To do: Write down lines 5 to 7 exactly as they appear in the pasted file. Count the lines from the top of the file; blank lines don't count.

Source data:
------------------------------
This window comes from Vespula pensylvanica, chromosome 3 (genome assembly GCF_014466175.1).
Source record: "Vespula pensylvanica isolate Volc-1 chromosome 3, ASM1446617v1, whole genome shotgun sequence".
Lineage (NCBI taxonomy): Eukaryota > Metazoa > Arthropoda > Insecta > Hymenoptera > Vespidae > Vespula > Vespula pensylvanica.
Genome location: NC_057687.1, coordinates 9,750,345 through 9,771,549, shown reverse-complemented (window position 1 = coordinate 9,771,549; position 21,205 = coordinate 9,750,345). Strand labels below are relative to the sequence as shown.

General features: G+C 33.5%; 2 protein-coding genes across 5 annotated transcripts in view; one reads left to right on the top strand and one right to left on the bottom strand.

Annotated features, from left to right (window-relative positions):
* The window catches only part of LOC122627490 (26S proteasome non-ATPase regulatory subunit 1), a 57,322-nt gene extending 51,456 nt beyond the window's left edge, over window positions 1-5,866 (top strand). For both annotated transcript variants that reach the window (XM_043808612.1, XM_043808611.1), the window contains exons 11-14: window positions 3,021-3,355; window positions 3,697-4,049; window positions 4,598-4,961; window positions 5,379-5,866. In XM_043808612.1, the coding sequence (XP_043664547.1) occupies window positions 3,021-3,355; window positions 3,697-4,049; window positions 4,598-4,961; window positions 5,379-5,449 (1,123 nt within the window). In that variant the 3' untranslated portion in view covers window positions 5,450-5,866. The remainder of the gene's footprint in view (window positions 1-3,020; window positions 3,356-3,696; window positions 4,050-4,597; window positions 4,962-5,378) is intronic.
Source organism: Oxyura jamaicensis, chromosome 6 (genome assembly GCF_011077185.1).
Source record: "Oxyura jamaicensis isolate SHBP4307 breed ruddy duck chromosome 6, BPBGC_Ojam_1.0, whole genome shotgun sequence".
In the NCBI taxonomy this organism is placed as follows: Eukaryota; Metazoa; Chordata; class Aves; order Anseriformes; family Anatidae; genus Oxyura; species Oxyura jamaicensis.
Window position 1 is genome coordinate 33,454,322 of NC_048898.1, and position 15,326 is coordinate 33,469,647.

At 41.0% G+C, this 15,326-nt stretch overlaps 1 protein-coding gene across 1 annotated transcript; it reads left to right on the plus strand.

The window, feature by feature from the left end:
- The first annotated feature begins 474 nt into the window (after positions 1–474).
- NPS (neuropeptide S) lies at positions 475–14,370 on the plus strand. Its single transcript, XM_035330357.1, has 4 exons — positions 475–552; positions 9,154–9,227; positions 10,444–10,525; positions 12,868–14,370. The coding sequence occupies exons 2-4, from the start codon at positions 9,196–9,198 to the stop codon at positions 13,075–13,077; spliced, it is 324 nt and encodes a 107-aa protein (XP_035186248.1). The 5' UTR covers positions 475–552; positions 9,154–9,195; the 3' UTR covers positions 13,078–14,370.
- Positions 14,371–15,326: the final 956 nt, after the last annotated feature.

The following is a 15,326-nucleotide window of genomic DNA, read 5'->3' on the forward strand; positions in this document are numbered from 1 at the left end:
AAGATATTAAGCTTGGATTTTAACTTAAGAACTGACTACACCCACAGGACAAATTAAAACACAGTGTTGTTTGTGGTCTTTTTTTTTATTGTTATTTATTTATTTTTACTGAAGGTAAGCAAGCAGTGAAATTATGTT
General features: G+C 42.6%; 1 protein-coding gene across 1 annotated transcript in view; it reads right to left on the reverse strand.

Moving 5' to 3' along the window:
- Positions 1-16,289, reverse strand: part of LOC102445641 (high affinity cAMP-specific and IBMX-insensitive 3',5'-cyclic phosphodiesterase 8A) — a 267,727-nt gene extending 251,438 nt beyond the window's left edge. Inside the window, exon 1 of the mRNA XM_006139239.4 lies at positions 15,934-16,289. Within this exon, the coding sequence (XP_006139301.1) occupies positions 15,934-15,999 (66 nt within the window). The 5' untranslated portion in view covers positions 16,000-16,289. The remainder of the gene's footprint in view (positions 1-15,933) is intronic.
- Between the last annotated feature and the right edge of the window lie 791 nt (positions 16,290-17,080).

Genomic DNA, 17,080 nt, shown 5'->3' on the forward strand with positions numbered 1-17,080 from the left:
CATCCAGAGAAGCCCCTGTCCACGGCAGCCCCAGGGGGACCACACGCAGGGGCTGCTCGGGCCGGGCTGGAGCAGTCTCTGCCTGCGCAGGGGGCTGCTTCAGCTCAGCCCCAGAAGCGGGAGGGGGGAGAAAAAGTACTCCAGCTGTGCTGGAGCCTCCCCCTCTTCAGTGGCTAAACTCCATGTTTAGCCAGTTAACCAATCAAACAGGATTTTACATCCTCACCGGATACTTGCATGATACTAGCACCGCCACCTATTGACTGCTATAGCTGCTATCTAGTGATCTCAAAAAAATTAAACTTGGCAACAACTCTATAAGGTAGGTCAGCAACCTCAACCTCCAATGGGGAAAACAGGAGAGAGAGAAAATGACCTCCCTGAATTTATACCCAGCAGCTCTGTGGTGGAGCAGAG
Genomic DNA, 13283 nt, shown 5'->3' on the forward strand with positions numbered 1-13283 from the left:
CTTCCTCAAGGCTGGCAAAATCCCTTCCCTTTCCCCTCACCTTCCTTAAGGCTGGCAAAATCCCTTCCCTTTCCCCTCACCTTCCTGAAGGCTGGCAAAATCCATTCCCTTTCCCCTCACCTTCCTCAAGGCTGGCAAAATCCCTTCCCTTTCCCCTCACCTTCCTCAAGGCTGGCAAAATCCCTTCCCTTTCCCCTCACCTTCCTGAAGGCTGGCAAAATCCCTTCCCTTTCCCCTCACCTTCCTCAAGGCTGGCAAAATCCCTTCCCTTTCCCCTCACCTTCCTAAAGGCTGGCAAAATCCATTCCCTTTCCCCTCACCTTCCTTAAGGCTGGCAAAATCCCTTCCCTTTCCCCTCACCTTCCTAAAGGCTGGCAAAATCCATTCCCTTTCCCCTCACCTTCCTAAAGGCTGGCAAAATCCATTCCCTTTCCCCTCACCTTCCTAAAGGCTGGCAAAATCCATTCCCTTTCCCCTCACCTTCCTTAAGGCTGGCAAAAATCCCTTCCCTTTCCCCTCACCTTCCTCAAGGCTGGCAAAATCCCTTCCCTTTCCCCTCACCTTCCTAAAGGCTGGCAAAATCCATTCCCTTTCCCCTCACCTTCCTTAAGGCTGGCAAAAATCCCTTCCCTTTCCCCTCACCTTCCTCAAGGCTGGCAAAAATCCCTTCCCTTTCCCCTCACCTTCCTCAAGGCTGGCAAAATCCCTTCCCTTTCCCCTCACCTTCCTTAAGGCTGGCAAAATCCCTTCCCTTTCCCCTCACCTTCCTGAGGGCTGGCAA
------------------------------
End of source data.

General features: G+C 33.5%; 2 protein-coding genes across 5 annotated transcripts in view; one reads left to right on the top strand and one right to left on the bottom strand.

Annotated features, from left to right (window-relative positions):
* The window catches only part of LOC122627490 (26S proteasome non-ATPase regulatory subunit 1), a 57,322-nt gene extending 51,456 nt beyond the window's left edge, over window positions 1-5,866 (top strand). For both annotated transcript variants that reach the window (XM_043808612.1, XM_043808611.1), the window contains exons 11-14: window positions 3,021-3,355; window positions 3,697-4,049; window positions 4,598-4,961; window positions 5,379-5,866. In XM_043808612.1, the coding sequence (XP_043664547.1) occupies window positions 3,021-3,355; window positions 3,697-4,049; window positions 4,598-4,961; window positions 5,379-5,449 (1,123 nt within the window). In that variant the 3' untranslated portion in view covers window positions 5,450-5,866. The remainder of the gene's footprint in view (window positions 1-3,020; window positions 3,356-3,696; window positions 4,050-4,597; window positions 4,962-5,378) is intronic.